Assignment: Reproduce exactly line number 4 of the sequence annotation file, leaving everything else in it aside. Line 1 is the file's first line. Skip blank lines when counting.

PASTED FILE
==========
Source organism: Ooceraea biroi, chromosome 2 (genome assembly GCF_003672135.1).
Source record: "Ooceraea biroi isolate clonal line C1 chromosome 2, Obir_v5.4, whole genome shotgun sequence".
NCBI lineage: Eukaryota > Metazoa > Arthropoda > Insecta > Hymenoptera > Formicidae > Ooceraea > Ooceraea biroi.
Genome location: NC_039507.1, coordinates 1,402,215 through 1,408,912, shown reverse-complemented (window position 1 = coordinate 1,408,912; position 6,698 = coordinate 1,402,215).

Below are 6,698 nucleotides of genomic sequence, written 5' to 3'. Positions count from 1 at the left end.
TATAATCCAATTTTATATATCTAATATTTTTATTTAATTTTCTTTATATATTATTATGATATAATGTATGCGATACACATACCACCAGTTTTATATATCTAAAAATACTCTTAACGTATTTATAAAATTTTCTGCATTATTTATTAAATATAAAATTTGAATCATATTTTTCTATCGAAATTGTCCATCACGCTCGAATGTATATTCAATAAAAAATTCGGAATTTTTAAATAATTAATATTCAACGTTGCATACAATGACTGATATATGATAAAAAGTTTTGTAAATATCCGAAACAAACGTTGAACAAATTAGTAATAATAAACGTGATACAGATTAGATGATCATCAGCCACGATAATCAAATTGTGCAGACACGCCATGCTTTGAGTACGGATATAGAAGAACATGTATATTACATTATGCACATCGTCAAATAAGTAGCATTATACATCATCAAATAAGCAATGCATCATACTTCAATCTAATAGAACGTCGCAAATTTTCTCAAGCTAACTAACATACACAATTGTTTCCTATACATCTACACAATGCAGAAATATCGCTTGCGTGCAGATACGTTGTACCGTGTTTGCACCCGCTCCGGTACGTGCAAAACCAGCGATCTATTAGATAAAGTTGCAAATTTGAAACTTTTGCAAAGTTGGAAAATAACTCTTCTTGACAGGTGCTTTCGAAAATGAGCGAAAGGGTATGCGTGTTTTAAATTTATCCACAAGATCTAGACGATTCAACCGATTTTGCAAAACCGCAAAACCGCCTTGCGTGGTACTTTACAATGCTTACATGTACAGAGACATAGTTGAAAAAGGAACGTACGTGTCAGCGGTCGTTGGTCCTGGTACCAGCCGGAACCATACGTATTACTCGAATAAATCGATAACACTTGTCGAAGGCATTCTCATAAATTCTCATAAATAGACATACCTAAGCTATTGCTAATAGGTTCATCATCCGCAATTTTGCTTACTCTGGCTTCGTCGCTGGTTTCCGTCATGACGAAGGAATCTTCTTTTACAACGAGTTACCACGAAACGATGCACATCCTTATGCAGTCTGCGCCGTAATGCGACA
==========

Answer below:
Genome location: NC_039507.1, coordinates 1,402,215 through 1,408,912, shown reverse-complemented (window position 1 = coordinate 1,408,912; position 6,698 = coordinate 1,402,215).